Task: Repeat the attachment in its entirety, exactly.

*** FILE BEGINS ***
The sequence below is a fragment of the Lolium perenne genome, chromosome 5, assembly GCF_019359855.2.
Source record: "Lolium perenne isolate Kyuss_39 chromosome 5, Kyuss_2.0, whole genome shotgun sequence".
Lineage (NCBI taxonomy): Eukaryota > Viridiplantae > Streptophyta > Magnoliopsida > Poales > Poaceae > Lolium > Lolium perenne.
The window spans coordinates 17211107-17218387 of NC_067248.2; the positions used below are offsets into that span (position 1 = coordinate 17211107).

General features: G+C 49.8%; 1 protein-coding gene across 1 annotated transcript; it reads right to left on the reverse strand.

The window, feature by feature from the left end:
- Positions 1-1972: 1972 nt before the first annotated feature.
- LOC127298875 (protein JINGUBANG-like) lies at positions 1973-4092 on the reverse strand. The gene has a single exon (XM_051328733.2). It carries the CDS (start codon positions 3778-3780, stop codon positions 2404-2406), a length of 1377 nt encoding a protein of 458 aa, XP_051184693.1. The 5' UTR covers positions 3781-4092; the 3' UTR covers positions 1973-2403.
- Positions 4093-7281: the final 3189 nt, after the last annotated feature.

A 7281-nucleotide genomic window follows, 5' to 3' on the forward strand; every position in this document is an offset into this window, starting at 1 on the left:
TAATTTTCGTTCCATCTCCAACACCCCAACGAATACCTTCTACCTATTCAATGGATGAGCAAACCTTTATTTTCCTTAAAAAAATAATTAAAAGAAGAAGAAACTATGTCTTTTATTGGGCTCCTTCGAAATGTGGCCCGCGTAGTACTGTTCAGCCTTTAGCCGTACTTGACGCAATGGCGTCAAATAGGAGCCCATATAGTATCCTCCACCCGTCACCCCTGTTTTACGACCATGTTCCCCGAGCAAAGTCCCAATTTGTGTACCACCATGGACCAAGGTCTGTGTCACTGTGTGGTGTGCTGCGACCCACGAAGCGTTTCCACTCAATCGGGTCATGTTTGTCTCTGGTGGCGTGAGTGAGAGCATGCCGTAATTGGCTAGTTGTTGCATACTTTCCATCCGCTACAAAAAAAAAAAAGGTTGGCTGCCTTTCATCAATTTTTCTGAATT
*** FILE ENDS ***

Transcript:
The sequence below is a fragment of the Lolium perenne genome, chromosome 5, assembly GCF_019359855.2.
Source record: "Lolium perenne isolate Kyuss_39 chromosome 5, Kyuss_2.0, whole genome shotgun sequence".
Lineage (NCBI taxonomy): Eukaryota > Viridiplantae > Streptophyta > Magnoliopsida > Poales > Poaceae > Lolium > Lolium perenne.
The window spans coordinates 17211107-17218387 of NC_067248.2; the positions used below are offsets into that span (position 1 = coordinate 17211107).

General features: G+C 49.8%; 1 protein-coding gene across 1 annotated transcript; it reads right to left on the reverse strand.

The window, feature by feature from the left end:
- Positions 1-1972: 1972 nt before the first annotated feature.
- LOC127298875 (protein JINGUBANG-like) lies at positions 1973-4092 on the reverse strand. The gene has a single exon (XM_051328733.2). It carries the CDS (start codon positions 3778-3780, stop codon positions 2404-2406), a length of 1377 nt encoding a protein of 458 aa, XP_051184693.1. The 5' UTR covers positions 3781-4092; the 3' UTR covers positions 1973-2403.
- Positions 4093-7281: the final 3189 nt, after the last annotated feature.

A 7281-nucleotide genomic window follows, 5' to 3' on the forward strand; every position in this document is an offset into this window, starting at 1 on the left:
TAATTTTCGTTCCATCTCCAACACCCCAACGAATACCTTCTACCTATTCAATGGATGAGCAAACCTTTATTTTCCTTAAAAAAATAATTAAAAGAAGAAGAAACTATGTCTTTTATTGGGCTCCTTCGAAATGTGGCCCGCGTAGTACTGTTCAGCCTTTAGCCGTACTTGACGCAATGGCGTCAAATAGGAGCCCATATAGTATCCTCCACCCGTCACCCCTGTTTTACGACCATGTTCCCCGAGCAAAGTCCCAATTTGTGTACCACCATGGACCAAGGTCTGTGTCACTGTGTGGTGTGCTGCGACCCACGAAGCGTTTCCACTCAATCGGGTCATGTTTGTCTCTGGTGGCGTGAGTGAGAGCATGCCGTAATTGGCTAGTTGTTGCATACTTTCCATCCGCTACAAAAAAAAAAAAGGTTGGCTGCCTTTCATCAATTTTTCTGAATT